The Politics of Open Contracting for Urban Service Delivery: Brazilian Contexts, Strategies, and Learning
Posted: 22 Jul 2019
Date Written: March 1, 2017
In Brazilian cities, individuals, professionals and business associations have been working together as well as with state officials to control corruption, solve public policy problems, and improve public services and local government. Their entry point for reform has been to open up public contracts through participation. This paper maps the civil society groups – social observatories (SOs) – that promoted these projects. It also tracks how three specific SOs managed to obtain results in the control of corruption in contracts, the improvement of service delivery, the activation of accountability processes, as well as opening the local civic space. The analysis shows that constructive engagement and co-production are both a means and a product of strategic engagement with the context. It also explains that policy sectorial work (school meals, landscaping and infrastructure, in these cases) can be a useful vehicle to move forward from monitoring processes to concrete wins for the legitimacy of their organizations and the effectiveness of the open contracting and accountability systems.
The critical building blocks for the legitimacy and effectiveness of SOs are: i) focus on problem solving; ii) strategy and organizational fit with the context where problem-solving occurs; iii) politically savvy articulation with diverse stakeholders and mobilization of their capacities; iv) learning for strategic and organizational adaptation; and v) proactive efforts to build bridges across overlapping complex governance, contracting, sectorial and accountability systems. In contrast, other factors limited the legitimacy and effectiveness of SOs. These include the excessive influence of formulaic approaches over strategy and organization, among others.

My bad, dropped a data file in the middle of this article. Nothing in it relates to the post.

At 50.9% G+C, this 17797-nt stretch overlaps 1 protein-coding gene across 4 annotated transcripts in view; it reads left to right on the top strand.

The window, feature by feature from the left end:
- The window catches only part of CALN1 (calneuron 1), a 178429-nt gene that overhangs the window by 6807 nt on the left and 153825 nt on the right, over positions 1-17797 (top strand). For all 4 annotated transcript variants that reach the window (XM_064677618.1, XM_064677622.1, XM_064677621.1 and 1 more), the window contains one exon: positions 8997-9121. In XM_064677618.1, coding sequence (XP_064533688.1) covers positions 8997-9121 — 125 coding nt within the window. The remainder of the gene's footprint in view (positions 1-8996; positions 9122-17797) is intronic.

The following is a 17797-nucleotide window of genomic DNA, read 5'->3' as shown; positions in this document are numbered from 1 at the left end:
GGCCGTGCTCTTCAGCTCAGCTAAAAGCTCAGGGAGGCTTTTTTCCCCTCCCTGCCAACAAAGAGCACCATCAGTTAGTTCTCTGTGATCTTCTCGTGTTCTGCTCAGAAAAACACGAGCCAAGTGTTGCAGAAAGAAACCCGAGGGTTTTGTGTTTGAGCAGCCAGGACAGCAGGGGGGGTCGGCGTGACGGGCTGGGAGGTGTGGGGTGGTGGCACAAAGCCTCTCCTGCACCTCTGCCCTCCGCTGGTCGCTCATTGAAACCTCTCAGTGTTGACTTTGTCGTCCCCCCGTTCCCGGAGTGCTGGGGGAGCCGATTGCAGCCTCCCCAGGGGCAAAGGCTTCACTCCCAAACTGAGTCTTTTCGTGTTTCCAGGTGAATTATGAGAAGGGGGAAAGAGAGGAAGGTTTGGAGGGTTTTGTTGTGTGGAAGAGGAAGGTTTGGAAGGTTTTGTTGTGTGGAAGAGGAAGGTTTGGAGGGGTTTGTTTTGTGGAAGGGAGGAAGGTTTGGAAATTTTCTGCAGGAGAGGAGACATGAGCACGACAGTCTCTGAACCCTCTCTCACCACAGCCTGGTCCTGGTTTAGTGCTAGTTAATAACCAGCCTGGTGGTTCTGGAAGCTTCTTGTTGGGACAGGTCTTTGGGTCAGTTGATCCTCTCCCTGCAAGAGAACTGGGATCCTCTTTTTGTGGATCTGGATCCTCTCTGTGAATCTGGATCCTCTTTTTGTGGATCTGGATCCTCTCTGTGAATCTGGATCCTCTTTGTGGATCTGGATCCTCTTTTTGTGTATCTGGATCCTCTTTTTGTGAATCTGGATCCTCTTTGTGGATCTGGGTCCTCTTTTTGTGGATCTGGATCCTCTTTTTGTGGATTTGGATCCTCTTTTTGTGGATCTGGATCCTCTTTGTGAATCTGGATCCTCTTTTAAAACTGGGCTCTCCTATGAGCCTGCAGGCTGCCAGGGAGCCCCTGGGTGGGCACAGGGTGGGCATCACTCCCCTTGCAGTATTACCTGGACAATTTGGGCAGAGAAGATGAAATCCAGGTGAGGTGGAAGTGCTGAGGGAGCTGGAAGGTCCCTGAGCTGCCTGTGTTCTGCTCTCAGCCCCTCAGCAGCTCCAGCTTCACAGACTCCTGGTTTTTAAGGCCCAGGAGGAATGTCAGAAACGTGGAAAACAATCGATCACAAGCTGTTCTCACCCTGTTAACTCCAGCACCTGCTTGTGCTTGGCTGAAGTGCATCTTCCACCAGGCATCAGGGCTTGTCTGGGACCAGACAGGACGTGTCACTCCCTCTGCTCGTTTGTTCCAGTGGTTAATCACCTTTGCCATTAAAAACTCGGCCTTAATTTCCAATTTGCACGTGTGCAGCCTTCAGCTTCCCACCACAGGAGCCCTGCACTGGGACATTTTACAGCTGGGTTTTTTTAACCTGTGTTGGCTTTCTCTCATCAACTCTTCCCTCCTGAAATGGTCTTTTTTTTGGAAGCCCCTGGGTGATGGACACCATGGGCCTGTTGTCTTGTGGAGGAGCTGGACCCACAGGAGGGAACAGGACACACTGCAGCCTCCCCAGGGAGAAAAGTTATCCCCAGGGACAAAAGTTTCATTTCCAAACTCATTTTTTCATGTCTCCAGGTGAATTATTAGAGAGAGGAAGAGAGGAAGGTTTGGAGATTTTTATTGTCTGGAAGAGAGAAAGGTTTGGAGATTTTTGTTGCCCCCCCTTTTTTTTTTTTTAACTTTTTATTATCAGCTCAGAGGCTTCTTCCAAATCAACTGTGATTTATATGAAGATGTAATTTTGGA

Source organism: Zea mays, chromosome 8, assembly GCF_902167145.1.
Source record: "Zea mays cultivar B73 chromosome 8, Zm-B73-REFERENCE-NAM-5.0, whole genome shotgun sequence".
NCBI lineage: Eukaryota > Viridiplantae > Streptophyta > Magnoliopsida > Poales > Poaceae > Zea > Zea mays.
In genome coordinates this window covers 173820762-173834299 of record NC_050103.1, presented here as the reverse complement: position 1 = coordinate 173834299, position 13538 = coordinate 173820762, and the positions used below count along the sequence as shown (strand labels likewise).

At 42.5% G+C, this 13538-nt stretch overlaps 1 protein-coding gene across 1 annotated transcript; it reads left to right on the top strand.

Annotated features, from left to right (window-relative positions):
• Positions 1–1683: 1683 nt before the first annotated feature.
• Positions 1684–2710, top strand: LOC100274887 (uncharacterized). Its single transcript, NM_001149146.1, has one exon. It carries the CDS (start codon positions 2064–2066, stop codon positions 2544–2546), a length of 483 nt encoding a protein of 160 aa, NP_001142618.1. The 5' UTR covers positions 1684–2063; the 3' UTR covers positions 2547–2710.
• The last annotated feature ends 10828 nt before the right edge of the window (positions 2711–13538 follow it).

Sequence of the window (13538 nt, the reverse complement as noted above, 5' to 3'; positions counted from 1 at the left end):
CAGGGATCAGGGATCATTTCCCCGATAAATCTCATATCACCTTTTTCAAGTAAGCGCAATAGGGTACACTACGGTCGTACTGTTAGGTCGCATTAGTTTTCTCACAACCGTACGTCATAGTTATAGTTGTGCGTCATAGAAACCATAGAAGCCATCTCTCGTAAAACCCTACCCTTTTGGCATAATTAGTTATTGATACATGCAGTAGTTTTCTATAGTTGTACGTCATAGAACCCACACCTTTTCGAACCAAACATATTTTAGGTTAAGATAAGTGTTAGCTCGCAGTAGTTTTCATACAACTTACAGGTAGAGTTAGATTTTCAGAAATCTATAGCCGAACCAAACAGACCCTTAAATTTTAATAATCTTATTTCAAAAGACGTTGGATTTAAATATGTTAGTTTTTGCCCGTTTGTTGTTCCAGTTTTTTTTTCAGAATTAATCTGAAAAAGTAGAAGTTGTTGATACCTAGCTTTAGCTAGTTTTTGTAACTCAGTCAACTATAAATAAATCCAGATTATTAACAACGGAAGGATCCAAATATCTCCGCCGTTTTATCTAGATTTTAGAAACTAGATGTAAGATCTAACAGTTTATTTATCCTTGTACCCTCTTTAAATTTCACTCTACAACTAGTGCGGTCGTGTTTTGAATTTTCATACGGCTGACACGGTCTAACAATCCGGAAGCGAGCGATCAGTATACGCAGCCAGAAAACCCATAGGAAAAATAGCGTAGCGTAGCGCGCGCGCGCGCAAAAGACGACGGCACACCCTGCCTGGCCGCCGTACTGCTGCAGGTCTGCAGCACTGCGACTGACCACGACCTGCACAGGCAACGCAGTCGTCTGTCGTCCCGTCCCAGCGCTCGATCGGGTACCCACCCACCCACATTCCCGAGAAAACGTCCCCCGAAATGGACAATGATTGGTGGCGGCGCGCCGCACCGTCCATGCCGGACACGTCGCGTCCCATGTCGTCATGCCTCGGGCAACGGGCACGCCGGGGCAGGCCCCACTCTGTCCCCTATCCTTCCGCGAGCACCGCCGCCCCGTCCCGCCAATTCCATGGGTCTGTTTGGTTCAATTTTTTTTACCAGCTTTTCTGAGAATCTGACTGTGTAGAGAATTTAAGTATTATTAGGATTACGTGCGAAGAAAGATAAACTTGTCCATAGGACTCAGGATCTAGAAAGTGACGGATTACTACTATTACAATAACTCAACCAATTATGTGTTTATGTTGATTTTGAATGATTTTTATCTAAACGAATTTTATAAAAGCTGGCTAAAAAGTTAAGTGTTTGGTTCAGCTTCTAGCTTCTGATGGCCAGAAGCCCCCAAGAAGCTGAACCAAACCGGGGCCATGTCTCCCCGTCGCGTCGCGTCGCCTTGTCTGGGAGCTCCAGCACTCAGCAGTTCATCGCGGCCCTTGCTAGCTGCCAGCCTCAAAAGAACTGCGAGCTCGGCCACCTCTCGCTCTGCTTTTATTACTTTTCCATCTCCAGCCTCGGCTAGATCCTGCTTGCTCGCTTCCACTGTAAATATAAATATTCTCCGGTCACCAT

Finally, the paper sums up its key findings and offers tailored recommendations for civil society practitioners, public officials, intermediary organizations and funders.
Keywords: Open Contracting, Social Observatories, Urban Services, Brazil, Learning, Coproduction, Social Accountability
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